David Jetuah, Accountancy Age, Thursday 3 June 2010 at 07:44:00

Lobby group steps up pressure for country by country reporting


Companies must lift the lid on how much money they make through theirsubsidiaries in poor countries, says Christian Aid.

By lumping their profits into one consolidated bundle it is impossible towork out how much tax multinationals are, or should, be paying, critics say.

The charity has added its voice to that of Dave Hartnett, HM Revenue &Customs permanent secretary, who has warned the issue was on the agenda of theUK and several other governments. Hartnett told Accountancy Age earlier thisyear that the UK would be pushing for country-by-country reporting. Heemphasised some countries receive more in aid than they did in tax receipts,despite allowing big multinational to set up shop.

Last week Christian Aid said it has contacted ?thousands of its supporters?asking them to encourage multinationals including Marks & Spencer,Rolls-Royce, BT and Barclays to respond to a Christian Aid survey about tax anddevelopment. The group has already written to all FTSE 100 companies, askingthem whether they would support the introduction of a new, more transparentaccounting standard.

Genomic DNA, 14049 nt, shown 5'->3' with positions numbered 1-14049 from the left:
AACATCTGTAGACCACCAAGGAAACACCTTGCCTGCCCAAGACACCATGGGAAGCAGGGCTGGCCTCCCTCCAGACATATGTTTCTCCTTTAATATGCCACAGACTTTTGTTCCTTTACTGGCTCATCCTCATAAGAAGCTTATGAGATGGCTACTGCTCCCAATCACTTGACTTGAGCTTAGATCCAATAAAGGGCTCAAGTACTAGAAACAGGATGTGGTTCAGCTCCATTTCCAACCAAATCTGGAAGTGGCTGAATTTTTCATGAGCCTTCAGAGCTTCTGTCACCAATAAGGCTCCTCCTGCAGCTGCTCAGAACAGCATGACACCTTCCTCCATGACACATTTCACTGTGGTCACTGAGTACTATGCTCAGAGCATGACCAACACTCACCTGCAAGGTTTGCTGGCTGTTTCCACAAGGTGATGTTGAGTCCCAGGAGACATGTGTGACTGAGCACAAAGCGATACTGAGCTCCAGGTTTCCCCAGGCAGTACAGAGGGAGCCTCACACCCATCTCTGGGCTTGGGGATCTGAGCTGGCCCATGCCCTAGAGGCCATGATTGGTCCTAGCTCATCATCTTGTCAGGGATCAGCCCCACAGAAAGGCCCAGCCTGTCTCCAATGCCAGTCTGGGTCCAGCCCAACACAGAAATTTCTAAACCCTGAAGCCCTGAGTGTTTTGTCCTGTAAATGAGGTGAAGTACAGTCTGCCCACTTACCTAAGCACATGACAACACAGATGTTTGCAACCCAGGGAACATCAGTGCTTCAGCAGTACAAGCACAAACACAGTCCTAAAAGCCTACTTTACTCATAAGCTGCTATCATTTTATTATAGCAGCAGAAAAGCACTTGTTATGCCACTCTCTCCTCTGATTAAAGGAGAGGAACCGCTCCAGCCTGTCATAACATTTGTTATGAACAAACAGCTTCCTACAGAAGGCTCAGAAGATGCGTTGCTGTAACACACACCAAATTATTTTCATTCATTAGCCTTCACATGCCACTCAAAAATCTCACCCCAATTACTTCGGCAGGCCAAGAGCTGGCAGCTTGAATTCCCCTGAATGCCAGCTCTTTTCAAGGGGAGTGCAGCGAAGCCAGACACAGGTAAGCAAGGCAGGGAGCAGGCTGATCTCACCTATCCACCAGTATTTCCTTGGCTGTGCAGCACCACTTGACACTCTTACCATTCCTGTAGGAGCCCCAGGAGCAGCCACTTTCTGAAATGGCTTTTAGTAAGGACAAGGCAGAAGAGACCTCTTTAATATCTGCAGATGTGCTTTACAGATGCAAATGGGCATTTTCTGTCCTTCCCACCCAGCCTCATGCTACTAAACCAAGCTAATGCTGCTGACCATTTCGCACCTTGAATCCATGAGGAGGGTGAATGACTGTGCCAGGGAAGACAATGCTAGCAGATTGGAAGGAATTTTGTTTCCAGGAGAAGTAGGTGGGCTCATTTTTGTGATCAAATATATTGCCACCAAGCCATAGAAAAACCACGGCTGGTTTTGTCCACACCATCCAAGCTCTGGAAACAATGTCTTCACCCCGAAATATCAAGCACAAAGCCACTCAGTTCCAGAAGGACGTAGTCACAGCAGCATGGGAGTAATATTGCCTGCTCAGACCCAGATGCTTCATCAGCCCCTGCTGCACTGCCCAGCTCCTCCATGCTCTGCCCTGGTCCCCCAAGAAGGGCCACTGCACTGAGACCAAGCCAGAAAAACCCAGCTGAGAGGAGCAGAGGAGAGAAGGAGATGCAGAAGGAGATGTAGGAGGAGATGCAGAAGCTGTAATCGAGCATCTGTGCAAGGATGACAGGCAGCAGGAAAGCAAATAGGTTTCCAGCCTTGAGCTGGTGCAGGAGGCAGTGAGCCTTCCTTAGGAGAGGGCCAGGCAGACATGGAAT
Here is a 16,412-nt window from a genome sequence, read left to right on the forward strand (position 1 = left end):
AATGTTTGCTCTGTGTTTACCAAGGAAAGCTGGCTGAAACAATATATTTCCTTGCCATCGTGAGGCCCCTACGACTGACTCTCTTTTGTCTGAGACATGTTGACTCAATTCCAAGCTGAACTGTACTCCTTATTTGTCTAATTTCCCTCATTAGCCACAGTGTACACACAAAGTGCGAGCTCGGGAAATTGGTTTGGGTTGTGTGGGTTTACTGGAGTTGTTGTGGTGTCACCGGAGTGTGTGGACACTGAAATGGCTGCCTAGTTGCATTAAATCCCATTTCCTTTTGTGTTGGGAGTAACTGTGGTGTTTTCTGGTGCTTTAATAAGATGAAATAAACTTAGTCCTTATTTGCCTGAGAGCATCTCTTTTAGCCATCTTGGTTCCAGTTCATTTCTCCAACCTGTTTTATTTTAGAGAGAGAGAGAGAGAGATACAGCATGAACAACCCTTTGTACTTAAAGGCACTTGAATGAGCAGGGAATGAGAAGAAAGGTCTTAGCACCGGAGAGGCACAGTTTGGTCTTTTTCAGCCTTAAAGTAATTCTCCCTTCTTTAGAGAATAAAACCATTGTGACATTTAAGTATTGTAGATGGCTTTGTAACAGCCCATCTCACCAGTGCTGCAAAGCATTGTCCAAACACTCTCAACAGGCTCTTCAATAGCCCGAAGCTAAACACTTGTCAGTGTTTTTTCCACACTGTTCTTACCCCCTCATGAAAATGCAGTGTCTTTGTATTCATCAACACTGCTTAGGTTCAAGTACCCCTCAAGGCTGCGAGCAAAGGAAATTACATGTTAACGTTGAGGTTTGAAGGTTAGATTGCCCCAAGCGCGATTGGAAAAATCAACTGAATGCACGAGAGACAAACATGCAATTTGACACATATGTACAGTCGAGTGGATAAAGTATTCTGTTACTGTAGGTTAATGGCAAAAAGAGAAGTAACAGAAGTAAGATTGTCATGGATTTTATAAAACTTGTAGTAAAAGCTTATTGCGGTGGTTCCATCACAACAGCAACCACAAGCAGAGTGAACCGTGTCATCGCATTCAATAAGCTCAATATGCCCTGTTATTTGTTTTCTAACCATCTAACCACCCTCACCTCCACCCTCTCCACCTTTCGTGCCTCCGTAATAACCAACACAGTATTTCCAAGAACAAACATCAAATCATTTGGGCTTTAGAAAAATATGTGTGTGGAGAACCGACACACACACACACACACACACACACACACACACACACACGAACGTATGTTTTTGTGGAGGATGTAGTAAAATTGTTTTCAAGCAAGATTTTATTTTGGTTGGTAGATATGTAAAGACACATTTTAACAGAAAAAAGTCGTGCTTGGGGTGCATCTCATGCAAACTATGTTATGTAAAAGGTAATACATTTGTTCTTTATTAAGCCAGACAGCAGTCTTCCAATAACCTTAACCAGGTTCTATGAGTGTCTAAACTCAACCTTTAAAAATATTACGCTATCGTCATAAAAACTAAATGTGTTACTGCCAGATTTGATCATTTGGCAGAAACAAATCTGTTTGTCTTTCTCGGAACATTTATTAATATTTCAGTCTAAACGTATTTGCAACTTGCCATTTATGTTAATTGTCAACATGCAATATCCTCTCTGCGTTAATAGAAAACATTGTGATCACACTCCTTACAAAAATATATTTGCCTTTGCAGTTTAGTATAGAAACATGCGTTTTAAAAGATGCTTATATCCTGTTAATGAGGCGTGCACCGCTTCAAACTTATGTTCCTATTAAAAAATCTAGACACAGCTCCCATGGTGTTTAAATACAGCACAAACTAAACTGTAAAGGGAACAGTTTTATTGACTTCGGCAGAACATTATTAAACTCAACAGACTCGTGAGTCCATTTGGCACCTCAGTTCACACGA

Country-by-country report*ing would mean ?tax anomalies could be more quicklyspotted,? the body said.

Reading between the lines, Christian Aid is trying to call the bluff of bigcompanies and looking at the numbers it is clear to see why. What Christian Aiddescribes as ?tax-dodging? by companies trad*ing internationally costsdeveloping countries some $160bn (110bn) in lost tax revenue every year,according to its calculations. The sum is around one-and-a-half times theforeign aid poor countries collectively receive every year.

Unsurprisingly, companies have dug their heels in on the issue.Country-by-country reporting would be a heavy burden in terms of annual reportswhich already weigh in heavily. However, accountancy standard setters aremulling country-by-country for the mining industry, so companies may have afight on their hands